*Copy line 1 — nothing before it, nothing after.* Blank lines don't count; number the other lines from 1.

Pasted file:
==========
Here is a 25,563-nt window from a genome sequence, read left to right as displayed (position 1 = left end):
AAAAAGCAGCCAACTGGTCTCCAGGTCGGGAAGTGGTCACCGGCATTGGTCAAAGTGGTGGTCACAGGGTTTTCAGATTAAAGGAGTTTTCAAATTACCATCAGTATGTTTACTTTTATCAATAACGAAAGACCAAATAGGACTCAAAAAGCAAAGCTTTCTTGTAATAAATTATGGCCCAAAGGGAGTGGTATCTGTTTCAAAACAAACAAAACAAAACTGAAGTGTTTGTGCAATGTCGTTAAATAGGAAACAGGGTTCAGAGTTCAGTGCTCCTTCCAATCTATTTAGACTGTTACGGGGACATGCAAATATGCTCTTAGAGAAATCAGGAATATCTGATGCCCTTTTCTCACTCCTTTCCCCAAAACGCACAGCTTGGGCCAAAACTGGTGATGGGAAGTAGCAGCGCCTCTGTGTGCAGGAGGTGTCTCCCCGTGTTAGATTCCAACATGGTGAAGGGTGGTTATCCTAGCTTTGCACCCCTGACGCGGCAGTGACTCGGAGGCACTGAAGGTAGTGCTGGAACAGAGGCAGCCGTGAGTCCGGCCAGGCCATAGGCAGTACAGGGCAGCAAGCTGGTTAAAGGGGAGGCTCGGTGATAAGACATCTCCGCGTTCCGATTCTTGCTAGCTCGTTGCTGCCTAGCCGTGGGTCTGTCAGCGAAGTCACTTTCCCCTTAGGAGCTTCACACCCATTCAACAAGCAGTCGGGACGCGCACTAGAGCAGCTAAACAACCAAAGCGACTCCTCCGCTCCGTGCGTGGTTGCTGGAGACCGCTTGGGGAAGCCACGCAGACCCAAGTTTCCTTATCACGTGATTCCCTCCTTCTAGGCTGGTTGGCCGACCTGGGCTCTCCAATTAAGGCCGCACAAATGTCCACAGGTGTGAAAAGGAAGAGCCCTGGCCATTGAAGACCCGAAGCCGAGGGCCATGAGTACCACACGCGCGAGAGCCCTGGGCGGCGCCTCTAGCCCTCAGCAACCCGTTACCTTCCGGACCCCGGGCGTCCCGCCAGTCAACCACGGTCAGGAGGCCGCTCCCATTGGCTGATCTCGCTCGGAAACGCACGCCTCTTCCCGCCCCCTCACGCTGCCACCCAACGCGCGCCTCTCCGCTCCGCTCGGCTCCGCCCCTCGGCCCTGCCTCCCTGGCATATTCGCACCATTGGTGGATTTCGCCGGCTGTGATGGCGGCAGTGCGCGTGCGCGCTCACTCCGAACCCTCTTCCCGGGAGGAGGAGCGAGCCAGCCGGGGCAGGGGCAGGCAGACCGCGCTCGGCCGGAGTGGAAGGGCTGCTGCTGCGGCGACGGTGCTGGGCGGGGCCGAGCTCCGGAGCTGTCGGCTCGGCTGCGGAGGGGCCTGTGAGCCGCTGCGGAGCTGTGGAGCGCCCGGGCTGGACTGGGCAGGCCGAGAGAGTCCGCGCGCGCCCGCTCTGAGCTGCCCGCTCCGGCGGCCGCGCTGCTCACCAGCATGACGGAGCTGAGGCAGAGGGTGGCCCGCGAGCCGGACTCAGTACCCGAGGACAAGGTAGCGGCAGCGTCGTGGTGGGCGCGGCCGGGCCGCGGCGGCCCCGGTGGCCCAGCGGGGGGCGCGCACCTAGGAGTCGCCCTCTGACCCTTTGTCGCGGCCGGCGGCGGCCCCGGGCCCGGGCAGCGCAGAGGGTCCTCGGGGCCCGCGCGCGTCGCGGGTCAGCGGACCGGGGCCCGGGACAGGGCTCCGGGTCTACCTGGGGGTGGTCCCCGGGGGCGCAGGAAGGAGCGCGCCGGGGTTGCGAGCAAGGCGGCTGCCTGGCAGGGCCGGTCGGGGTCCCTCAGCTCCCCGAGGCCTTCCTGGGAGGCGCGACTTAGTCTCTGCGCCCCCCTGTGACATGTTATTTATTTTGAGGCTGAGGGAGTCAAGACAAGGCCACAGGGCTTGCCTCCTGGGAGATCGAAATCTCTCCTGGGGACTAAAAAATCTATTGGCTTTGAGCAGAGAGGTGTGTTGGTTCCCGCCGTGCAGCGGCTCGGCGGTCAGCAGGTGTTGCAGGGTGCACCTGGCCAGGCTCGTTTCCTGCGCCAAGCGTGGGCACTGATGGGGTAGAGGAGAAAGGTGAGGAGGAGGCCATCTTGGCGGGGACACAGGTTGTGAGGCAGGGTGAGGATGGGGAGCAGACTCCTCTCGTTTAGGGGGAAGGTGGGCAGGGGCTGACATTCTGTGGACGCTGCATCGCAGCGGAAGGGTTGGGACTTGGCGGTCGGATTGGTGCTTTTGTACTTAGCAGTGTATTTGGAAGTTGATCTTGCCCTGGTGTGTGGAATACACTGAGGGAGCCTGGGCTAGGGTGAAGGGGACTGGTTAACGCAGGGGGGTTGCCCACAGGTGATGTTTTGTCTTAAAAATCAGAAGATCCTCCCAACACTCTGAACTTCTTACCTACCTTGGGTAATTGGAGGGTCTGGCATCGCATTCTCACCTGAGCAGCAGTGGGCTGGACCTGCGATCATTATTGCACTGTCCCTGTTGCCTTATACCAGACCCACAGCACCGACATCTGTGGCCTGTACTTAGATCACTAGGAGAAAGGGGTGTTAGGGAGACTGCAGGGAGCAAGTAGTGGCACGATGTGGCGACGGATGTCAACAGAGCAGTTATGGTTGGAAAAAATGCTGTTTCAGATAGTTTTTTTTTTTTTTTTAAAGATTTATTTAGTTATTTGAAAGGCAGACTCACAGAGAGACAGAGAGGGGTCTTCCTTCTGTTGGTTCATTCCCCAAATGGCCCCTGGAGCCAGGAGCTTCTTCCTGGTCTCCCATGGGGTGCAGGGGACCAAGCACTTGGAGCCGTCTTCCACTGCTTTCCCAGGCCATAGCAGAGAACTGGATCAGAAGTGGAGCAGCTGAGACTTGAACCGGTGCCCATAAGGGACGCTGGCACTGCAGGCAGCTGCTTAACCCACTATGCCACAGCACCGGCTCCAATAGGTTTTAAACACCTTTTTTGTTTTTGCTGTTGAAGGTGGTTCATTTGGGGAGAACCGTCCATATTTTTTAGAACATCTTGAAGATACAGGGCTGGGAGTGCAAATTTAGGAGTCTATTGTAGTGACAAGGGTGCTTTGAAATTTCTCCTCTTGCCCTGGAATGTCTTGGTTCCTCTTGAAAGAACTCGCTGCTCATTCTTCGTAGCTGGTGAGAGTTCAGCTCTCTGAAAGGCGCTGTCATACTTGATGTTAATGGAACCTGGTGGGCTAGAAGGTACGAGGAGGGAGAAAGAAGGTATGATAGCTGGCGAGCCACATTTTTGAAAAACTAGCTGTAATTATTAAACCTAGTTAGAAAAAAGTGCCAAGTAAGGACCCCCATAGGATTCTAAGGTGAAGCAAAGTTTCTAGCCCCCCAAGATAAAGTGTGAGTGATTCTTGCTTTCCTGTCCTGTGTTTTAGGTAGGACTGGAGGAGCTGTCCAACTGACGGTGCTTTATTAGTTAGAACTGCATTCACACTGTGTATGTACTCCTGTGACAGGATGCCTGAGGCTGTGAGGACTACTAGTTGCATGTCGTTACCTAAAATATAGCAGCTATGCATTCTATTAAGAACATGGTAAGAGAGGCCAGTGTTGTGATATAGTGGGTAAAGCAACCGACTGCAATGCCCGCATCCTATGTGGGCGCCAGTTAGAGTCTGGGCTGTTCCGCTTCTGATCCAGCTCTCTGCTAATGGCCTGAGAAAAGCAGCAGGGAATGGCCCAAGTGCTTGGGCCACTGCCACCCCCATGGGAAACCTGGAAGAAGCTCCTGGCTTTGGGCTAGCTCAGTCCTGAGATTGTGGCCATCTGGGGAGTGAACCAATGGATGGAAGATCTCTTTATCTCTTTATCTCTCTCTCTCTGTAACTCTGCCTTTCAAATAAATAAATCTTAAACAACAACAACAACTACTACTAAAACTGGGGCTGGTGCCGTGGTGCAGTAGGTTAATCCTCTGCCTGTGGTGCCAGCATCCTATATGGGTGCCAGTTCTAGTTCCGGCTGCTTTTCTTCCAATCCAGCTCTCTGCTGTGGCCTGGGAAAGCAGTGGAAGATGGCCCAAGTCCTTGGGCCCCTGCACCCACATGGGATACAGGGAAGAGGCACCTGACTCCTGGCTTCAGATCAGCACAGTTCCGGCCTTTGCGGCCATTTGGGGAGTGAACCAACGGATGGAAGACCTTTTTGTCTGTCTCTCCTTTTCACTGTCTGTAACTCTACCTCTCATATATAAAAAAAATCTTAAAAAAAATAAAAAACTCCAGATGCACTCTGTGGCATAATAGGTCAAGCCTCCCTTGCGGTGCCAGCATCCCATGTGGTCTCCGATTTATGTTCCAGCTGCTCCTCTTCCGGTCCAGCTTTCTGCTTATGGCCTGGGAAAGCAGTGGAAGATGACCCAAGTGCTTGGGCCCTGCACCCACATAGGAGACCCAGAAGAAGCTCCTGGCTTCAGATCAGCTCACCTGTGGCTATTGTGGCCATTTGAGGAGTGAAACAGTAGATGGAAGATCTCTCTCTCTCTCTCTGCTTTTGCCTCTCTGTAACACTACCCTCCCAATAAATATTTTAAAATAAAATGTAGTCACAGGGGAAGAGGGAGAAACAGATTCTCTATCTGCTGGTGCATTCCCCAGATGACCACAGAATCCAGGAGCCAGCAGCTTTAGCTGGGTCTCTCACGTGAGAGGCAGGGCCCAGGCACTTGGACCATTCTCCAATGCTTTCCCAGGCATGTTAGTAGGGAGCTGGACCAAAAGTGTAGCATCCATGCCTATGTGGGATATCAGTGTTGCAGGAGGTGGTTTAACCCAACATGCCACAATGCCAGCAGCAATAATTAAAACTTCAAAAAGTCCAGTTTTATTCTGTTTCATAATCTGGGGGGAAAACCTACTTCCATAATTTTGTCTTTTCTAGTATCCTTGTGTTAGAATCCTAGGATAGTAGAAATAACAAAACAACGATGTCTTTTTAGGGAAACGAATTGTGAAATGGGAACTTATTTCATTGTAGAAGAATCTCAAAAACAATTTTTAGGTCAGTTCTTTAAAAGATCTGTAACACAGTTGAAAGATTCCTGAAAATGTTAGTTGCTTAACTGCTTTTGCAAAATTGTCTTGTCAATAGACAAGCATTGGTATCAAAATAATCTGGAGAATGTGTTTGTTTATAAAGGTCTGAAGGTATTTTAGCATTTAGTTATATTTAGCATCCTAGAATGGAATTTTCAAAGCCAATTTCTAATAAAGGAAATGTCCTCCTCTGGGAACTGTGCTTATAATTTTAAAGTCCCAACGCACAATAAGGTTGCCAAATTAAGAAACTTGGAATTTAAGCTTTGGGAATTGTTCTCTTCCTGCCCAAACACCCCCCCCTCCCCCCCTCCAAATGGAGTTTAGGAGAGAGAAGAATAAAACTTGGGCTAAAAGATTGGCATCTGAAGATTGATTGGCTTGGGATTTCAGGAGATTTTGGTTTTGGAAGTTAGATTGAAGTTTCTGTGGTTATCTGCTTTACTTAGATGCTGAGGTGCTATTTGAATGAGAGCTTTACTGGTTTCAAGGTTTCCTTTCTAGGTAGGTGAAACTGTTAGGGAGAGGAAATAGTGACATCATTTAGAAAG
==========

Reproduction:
Here is a 25,563-nt window from a genome sequence, read left to right as displayed (position 1 = left end):